When I told people I was attending the Astoria Music Festival’s Night at the Movies: Classic Film with Organ concert last Thursday, I got the same response from everyone: “Did you go last year?”
I hadn’t seen the silent film with live organ music last summer — 1926’s “The General” — but it got rave reviews. So on Thursday, I eagerly entered the Liberty Theater and waited for the show to begin.
And what a show it was. In a concert sponsored by Rodgers Instruments, LLC., world-renowned theater organist Bob Salisbury played the score for the 1927 film “Wings.” Starring Clara Bow, Charles “Buddy” Rodgers and Richard Arlen, “Wings” tells the story of two young men from a small town who are in a love triangle (well, really, a love rectangle) and serve as fighter pilots in World War I.
“Wings” won Best Picture at the first Academy Awards ceremony in 1929 — the only silent film to win Best Picture until 2011’s “The Artist.”
Before the show began, Salisbury encouraged the audience to add their own sounds. “You can boo the bad guys and scream and cheer the good guys — don’t just sit there; be a part of it,” he said.
With that, Salisbury began to play, his concentration moving between the magic his hands created on the keyboard and the action on screen. Light and bouncy music cued the idyllic, getting-to-know the main characters beginning scenes. The audience cheered at Clara Bow’s appearance.
But we were reminded the film wasn’t just about romance. The word “WAR!” leapt across the screen, the music changing dramatically: The dark, ominous tones of Salisbury’s organ filled the theater, signaling alarm.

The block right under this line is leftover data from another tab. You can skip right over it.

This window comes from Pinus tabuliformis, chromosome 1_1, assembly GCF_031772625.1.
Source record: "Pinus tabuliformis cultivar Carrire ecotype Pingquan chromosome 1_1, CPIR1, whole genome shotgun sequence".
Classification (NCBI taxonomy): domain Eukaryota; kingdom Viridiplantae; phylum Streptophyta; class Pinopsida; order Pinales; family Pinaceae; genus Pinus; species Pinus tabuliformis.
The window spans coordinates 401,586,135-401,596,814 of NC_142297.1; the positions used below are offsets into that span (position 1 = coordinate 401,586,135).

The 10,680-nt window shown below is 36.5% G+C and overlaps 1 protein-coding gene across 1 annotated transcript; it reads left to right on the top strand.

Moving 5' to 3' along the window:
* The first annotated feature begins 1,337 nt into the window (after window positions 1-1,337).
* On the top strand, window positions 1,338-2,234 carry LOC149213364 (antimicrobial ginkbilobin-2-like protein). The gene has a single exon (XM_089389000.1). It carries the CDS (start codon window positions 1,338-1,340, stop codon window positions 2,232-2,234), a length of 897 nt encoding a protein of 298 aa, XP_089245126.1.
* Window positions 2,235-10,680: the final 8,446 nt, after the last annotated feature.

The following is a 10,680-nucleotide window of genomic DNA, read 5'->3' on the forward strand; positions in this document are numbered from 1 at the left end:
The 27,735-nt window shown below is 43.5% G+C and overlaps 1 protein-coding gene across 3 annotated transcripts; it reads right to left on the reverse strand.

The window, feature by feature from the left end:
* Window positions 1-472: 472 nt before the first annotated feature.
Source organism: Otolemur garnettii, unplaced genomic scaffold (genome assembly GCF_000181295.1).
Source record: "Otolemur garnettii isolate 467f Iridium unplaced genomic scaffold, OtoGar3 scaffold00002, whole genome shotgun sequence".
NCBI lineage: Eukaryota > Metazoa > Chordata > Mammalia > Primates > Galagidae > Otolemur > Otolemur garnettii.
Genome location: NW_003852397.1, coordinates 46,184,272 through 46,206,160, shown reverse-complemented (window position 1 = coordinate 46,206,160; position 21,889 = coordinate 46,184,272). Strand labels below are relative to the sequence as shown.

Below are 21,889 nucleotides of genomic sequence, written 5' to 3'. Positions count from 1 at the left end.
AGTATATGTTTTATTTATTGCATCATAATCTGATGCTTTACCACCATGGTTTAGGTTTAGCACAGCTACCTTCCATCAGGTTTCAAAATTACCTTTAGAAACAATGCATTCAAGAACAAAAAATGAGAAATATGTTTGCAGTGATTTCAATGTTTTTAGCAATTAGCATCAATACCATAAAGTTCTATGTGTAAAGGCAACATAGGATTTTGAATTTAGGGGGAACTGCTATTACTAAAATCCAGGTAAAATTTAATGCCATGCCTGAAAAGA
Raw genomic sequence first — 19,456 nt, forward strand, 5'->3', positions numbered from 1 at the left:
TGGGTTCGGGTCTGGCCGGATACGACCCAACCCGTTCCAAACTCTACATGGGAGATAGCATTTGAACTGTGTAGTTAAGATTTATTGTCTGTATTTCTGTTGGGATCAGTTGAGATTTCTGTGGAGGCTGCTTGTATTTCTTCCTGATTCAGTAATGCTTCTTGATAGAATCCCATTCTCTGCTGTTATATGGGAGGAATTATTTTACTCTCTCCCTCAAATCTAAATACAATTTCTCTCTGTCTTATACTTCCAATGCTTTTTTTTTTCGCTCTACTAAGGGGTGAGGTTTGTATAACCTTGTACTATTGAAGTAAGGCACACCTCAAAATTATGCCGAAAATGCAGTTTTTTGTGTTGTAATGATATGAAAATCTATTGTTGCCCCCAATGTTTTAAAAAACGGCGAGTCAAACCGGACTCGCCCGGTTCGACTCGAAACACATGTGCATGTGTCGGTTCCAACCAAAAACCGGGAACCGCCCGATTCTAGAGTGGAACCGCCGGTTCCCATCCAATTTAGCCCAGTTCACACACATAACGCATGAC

The soundtrack was front and center, music communicating emotions and drama that the actors and film can’t quite translate without sound. The musical themes — 21 in all — heralded different characters and moods, including a merry melody for Clara Bow, patriotic tunes, and a military beat for marching soldiers.
Foreboding horns and deep bass accompanied the Gotha, a massive German plane sent to bomb a French village. As torpedoes hit the buildings, drums and symbols from Salisbury’s organ marked each explosion.
In 1927 when the film was released in New York City, a full orchestra accompanied it, Salisbury said. In Los Angeles, film composer Gaylord Carter wrote a score, which became the accepted music. Salisbury performed Carter’s score Thursday and improvised during the air battle scenes
In the second half of the film, the horror of war was on full display. The different technologies and modes were side by side: infantry, cavalry, trenches, barbed wire, bayonets, machine guns, open-cockpit biplanes, tanks. The sheer number of extras — thousands — was impressive during the shots of long marches and the climactic Battle of Saint-Mihiel. The U.S. Army Air Corps even provided 300 pilots and planes for the film.
Without dialogue or sound, without color or enhanced camera work, the war’s horror was vivid, and Salisbury’s organ music was relentless and emotive, hitting you right in the gut.